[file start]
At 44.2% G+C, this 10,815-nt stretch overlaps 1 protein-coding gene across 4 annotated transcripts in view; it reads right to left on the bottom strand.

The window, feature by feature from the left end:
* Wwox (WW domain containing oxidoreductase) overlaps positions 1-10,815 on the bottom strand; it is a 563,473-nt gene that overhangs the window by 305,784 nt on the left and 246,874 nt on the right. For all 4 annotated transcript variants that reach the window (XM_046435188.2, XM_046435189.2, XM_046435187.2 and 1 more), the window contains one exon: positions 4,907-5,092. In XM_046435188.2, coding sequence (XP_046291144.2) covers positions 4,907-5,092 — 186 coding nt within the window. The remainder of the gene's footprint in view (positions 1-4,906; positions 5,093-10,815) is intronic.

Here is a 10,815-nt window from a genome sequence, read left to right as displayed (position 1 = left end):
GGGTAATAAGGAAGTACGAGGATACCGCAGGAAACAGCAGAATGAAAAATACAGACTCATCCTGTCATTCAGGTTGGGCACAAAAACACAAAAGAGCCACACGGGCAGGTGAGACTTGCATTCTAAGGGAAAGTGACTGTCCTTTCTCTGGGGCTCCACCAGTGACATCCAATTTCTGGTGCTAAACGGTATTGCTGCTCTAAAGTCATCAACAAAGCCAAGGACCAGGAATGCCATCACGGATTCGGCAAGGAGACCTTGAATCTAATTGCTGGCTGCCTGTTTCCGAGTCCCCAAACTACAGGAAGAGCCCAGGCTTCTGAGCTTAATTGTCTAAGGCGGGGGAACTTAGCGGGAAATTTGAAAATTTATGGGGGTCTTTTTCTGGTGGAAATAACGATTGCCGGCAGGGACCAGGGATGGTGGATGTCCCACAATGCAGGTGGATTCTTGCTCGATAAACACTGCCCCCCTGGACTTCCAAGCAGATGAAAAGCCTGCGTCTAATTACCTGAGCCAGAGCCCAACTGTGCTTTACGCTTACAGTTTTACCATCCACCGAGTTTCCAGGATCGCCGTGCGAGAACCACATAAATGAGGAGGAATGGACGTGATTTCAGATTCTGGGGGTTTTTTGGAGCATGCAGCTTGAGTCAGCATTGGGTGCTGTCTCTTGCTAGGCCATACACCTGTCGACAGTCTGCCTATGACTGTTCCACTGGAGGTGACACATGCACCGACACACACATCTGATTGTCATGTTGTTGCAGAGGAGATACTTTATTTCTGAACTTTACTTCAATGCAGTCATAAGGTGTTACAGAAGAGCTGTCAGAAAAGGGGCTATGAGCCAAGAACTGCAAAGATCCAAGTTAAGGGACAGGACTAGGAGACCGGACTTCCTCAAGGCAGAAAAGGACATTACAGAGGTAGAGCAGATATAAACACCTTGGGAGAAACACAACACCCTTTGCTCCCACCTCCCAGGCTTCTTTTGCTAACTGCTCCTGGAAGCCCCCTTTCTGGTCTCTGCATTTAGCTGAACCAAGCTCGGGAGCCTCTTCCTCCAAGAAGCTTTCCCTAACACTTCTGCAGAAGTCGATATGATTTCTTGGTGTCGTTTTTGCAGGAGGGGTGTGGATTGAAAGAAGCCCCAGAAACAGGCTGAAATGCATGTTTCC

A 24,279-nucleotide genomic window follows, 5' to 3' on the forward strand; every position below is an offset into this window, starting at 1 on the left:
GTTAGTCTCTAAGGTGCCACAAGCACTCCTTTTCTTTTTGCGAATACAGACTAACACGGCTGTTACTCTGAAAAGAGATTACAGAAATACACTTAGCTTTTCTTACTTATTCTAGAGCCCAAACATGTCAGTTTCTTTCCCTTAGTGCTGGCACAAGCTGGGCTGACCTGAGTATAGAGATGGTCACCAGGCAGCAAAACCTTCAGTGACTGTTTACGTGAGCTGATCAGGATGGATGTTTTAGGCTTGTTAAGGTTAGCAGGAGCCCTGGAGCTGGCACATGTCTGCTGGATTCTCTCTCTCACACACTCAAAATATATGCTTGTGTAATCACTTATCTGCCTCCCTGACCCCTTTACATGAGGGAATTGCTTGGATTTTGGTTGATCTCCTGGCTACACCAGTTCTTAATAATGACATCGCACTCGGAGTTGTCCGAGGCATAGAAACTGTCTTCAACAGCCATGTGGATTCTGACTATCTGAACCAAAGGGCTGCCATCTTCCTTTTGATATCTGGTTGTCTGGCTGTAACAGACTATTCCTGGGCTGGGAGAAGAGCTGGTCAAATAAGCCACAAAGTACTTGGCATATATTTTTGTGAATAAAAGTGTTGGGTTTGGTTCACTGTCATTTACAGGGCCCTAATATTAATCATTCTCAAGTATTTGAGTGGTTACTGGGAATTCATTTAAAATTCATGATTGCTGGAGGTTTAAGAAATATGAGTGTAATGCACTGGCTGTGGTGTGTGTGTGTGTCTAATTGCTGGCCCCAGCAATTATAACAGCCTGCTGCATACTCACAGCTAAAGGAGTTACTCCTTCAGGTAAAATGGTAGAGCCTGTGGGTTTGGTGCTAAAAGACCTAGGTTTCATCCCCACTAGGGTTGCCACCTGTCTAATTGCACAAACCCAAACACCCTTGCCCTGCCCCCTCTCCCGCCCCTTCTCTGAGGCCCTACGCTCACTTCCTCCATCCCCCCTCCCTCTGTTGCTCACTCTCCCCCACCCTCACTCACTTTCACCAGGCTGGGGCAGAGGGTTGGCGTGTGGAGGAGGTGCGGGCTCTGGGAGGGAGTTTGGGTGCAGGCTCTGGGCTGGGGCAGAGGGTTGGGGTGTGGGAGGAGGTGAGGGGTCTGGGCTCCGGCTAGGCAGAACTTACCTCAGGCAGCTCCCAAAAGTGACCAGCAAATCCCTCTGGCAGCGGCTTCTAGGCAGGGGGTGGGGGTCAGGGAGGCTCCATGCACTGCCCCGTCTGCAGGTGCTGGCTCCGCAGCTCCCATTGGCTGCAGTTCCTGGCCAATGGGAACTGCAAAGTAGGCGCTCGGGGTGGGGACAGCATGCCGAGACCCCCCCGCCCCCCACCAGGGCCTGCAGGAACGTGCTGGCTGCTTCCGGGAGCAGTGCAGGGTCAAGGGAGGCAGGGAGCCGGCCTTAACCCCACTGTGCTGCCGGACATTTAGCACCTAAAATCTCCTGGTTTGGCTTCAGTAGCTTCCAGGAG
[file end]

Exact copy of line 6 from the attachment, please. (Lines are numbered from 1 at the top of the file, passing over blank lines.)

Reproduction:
A 24,279-nucleotide genomic window follows, 5' to 3' on the forward strand; every position below is an offset into this window, starting at 1 on the left: